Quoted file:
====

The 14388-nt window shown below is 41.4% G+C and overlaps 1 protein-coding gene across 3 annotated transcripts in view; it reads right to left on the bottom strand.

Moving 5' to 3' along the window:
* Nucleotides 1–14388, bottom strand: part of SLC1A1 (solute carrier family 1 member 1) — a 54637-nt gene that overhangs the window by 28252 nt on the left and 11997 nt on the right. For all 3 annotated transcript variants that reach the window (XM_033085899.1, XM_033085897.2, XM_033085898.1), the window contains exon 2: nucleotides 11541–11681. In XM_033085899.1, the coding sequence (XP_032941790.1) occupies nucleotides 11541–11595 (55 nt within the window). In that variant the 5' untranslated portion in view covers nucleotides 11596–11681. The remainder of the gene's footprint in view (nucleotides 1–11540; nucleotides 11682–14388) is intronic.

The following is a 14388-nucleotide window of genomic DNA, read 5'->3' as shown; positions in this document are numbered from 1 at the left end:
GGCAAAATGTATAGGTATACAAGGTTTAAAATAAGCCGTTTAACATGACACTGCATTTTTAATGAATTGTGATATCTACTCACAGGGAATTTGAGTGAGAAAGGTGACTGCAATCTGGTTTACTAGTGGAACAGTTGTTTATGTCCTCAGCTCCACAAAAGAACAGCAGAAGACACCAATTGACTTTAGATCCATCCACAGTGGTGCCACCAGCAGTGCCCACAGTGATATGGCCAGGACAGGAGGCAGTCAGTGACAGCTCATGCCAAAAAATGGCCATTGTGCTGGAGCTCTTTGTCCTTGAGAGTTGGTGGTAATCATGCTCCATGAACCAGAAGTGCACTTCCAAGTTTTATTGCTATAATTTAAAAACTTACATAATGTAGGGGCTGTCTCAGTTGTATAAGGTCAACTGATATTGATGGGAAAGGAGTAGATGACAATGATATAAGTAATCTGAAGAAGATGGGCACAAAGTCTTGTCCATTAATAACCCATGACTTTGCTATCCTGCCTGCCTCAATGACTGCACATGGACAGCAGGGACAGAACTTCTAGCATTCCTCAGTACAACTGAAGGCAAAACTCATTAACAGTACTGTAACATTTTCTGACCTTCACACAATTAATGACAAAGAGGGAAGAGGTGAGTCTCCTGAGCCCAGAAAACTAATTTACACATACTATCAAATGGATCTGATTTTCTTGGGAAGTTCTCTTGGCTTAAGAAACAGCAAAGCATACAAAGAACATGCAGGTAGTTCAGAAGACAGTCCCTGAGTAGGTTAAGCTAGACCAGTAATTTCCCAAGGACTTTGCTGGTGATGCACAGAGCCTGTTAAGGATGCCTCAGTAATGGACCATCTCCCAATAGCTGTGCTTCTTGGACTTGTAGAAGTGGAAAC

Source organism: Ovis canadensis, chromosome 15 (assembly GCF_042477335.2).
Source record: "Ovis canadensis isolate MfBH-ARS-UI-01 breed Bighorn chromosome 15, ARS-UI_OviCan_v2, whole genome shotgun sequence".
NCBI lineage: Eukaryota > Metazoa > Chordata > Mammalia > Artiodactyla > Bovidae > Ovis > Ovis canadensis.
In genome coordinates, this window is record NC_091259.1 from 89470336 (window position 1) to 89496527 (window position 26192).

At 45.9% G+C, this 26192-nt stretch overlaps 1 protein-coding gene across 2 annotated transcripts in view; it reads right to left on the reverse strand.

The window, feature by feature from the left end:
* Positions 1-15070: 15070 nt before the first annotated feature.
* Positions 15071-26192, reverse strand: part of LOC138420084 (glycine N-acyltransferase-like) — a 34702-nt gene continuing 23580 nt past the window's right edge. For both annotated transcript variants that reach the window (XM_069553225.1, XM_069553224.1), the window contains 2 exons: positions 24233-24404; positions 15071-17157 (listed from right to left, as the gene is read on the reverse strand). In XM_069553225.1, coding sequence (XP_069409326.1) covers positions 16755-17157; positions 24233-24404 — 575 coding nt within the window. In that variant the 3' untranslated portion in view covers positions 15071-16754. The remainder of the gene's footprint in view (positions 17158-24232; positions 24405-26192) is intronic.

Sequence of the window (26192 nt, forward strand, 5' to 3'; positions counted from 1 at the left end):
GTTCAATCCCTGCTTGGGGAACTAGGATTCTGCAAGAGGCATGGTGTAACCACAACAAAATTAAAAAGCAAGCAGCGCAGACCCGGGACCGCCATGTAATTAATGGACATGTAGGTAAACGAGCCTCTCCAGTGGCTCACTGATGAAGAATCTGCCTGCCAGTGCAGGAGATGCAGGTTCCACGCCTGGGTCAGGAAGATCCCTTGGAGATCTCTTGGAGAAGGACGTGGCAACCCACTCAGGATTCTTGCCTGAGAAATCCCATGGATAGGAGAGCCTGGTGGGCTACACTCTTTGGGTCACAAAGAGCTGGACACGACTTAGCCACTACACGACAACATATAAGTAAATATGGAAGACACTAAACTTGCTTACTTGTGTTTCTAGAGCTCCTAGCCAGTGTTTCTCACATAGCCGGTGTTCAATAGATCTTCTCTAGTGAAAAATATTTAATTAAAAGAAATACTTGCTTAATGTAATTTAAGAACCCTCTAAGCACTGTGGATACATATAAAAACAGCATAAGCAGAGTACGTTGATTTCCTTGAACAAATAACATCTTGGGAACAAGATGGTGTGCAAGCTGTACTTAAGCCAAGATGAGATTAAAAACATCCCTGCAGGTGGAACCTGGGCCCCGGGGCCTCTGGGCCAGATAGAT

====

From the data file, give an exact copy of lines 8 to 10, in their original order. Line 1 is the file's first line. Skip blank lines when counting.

NCBI lineage: Eukaryota > Metazoa > Chordata > Mammalia > Artiodactyla > Bovidae > Ovis > Ovis canadensis.
In genome coordinates, this window is record NC_091259.1 from 89470336 (window position 1) to 89496527 (window position 26192).

At 45.9% G+C, this 26192-nt stretch overlaps 1 protein-coding gene across 2 annotated transcripts in view; it reads right to left on the reverse strand.